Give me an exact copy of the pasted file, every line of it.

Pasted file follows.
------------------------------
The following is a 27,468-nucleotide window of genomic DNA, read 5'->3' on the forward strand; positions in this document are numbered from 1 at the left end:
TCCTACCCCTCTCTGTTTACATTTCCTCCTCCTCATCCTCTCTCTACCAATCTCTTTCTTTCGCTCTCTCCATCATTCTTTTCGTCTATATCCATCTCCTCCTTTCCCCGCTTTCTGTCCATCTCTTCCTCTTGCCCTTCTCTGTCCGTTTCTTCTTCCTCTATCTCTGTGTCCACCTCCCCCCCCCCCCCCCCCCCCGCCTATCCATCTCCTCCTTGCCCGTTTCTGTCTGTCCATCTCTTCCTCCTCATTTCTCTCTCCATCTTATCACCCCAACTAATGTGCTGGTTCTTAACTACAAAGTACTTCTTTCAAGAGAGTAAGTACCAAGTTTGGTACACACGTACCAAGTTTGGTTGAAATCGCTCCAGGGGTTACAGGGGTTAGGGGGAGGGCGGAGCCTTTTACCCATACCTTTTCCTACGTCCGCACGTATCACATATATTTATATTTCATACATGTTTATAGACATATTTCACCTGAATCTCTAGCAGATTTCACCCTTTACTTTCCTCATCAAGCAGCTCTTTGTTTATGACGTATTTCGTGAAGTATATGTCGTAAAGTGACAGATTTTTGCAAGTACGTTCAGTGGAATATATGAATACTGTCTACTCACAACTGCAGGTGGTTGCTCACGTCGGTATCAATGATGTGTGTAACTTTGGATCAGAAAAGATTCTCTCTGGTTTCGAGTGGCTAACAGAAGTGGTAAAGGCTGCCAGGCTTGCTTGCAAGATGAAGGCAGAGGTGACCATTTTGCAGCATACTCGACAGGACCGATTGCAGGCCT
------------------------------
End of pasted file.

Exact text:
The following is a 27,468-nucleotide window of genomic DNA, read 5'->3' on the forward strand; positions in this document are numbered from 1 at the left end:
TCCTACCCCTCTCTGTTTACATTTCCTCCTCCTCATCCTCTCTCTACCAATCTCTTTCTTTCGCTCTCTCCATCATTCTTTTCGTCTATATCCATCTCCTCCTTTCCCCGCTTTCTGTCCATCTCTTCCTCTTGCCCTTCTCTGTCCGTTTCTTCTTCCTCTATCTCTGTGTCCACCTCCCCCCCCCCCCCCCCCCCCGCCTATCCATCTCCTCCTTGCCCGTTTCTGTCTGTCCATCTCTTCCTCCTCATTTCTCTCTCCATCTTATCACCCCAACTAATGTGCTGGTTCTTAACTACAAAGTACTTCTTTCAAGAGAGTAAGTACCAAGTTTGGTACACACGTACCAAGTTTGGTTGAAATCGCTCCAGGGGTTACAGGGGTTAGGGGGAGGGCGGAGCCTTTTACCCATACCTTTTCCTACGTCCGCACGTATCACATATATTTATATTTCATACATGTTTATAGACATATTTCACCTGAATCTCTAGCAGATTTCACCCTTTACTTTCCTCATCAAGCAGCTCTTTGTTTATGACGTATTTCGTGAAGTATATGTCGTAAAGTGACAGATTTTTGCAAGTACGTTCAGTGGAATATATGAATACTGTCTACTCACAACTGCAGGTGGTTGCTCACGTCGGTATCAATGATGTGTGTAACTTTGGATCAGAAAAGATTCTCTCTGGTTTCGAGTGGCTAACAGAAGTGGTAAAGGCTGCCAGGCTTGCTTGCAAGATGAAGGCAGAGGTGACCATTTTGCAGCATACTCGACAGGACCGATTGCAGGCCT